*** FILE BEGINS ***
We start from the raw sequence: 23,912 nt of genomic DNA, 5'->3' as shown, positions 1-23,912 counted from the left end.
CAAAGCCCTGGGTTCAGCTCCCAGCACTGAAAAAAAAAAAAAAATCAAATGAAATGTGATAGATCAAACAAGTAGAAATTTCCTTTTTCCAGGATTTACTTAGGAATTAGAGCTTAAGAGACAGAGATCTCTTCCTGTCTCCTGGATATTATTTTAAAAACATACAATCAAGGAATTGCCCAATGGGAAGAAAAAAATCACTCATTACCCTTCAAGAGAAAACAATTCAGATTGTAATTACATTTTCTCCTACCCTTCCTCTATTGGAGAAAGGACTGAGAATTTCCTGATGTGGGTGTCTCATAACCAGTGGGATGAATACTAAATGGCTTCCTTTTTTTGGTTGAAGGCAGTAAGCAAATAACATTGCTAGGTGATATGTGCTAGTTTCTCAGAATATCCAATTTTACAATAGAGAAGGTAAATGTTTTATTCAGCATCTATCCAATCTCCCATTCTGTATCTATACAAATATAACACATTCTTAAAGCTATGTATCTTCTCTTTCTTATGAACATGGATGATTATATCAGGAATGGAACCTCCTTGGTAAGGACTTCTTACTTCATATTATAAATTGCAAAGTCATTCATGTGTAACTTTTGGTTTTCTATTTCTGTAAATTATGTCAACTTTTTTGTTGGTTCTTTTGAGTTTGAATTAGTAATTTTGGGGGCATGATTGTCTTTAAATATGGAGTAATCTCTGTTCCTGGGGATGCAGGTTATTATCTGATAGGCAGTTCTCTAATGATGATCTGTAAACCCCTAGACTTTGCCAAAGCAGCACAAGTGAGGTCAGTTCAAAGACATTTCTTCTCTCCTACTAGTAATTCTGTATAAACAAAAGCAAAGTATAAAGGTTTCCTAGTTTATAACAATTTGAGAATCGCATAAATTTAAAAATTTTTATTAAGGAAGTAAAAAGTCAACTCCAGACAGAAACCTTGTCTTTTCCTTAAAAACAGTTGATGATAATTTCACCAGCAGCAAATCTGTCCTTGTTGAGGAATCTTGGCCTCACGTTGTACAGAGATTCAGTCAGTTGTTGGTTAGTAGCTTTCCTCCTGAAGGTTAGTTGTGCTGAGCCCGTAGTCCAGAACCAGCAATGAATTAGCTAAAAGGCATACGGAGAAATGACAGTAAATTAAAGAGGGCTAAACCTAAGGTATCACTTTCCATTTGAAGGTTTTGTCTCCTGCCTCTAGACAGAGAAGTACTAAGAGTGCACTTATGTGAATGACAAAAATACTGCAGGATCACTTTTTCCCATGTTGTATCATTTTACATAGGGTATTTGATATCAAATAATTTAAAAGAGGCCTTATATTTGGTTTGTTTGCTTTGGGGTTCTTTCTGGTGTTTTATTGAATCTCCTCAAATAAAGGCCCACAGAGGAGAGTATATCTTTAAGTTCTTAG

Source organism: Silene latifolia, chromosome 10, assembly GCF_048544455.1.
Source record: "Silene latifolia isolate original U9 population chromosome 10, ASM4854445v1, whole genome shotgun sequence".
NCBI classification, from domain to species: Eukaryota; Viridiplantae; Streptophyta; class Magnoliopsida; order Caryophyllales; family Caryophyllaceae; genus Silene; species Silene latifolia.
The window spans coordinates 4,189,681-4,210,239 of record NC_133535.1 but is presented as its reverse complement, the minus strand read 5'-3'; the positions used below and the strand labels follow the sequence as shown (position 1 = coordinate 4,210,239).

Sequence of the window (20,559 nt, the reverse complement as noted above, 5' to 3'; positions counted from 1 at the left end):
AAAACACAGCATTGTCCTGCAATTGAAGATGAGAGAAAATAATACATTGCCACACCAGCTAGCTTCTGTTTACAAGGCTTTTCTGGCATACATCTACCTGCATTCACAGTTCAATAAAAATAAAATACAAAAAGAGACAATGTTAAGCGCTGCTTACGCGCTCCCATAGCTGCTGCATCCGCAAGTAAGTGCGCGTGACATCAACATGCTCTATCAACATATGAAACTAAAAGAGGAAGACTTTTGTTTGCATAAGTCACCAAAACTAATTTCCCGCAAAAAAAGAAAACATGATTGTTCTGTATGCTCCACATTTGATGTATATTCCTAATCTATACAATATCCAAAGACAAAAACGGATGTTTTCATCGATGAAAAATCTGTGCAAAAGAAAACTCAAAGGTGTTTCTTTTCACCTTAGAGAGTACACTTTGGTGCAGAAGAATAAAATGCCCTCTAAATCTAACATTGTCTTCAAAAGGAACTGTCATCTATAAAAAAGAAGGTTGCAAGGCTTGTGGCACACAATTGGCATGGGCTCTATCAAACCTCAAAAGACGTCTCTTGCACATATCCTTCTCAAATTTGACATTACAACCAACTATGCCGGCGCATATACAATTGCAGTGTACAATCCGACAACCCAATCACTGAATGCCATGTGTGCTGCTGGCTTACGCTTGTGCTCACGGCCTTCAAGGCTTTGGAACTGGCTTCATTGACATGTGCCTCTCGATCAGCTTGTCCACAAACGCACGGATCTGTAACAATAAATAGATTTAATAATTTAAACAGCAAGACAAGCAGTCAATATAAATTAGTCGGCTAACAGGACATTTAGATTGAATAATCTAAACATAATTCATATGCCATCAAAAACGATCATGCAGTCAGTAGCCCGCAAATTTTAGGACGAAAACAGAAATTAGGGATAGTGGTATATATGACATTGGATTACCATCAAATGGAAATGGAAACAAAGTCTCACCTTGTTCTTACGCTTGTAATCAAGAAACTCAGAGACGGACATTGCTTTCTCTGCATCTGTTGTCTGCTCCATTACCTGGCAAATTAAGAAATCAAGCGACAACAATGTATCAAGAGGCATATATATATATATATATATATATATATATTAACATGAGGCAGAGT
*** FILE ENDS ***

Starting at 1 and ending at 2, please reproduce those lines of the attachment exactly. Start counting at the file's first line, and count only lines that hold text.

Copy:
We start from the raw sequence: 23,912 nt of genomic DNA, 5'->3' as shown, positions 1-23,912 counted from the left end.
CAAAGCCCTGGGTTCAGCTCCCAGCACTGAAAAAAAAAAAAAAATCAAATGAAATGTGATAGATCAAACAAGTAGAAATTTCCTTTTTCCAGGATTTACTTAGGAATTAGAGCTTAAGAGACAGAGATCTCTTCCTGTCTCCTGGATATTATTTTAAAAACATACAATCAAGGAATTGCCCAATGGGAAGAAAAAAATCACTCATTACCCTTCAAGAGAAAACAATTCAGATTGTAATTACATTTTCTCCTACCCTTCCTCTATTGGAGAAAGGACTGAGAATTTCCTGATGTGGGTGTCTCATAACCAGTGGGATGAATACTAAATGGCTTCCTTTTTTTGGTTGAAGGCAGTAAGCAAATAACATTGCTAGGTGATATGTGCTAGTTTCTCAGAATATCCAATTTTACAATAGAGAAGGTAAATGTTTTATTCAGCATCTATCCAATCTCCCATTCTGTATCTATACAAATATAACACATTCTTAAAGCTATGTATCTTCTCTTTCTTATGAACATGGATGATTATATCAGGAATGGAACCTCCTTGGTAAGGACTTCTTACTTCATATTATAAATTGCAAAGTCATTCATGTGTAACTTTTGGTTTTCTATTTCTGTAAATTATGTCAACTTTTTTGTTGGTTCTTTTGAGTTTGAATTAGTAATTTTGGGGGCATGATTGTCTTTAAATATGGAGTAATCTCTGTTCCTGGGGATGCAGGTTATTATCTGATAGGCAGTTCTCTAATGATGATCTGTAAACCCCTAGACTTTGCCAAAGCAGCACAAGTGAGGTCAGTTCAAAGACATTTCTTCTCTCCTACTAGTAATTCTGTATAAACAAAAGCAAAGTATAAAGGTTTCCTAGTTTATAACAATTTGAGAATCGCATAAATTTAAAAATTTTTATTAAGGAAGTAAAAAGTCAACTCCAGACAGAAACCTTGTCTTTTCCTTAAAAACAGTTGATGATAATTTCACCAGCAGCAAATCTGTCCTTGTTGAGGAATCTTGGCCTCACGTTGTACAGAGATTCAGTCAGTTGTTGGTTAGTAGCTTTCCTCCTGAAGGTTAGTTGTGCTGAGCCCGTAGTCCAGAACCAGCAATGAATTAGCTAAAAGGCATACGGAGAAATGACAGTAAATTAAAGAGGGCTAAACCTAAGGTATCACTTTCCATTTGAAGGTTTTGTCTCCTGCCTCTAGACAGAGAAGTACTAAGAGTGCACTTATGTGAATGACAAAAATACTGCAGGATCACTTTTTCCCATGTTGTATCATTTTACATAGGGTATTTGATATCAAATAATTTAAAAGAGGCCTTATATTTGGTTTGTTTGCTTTGGGGTTCTTTCTGGTGTTTTATTGAATCTCCTCAAATAAAGGCCCACAGAGGAGAGTATATCTTTAAGTTCTTAG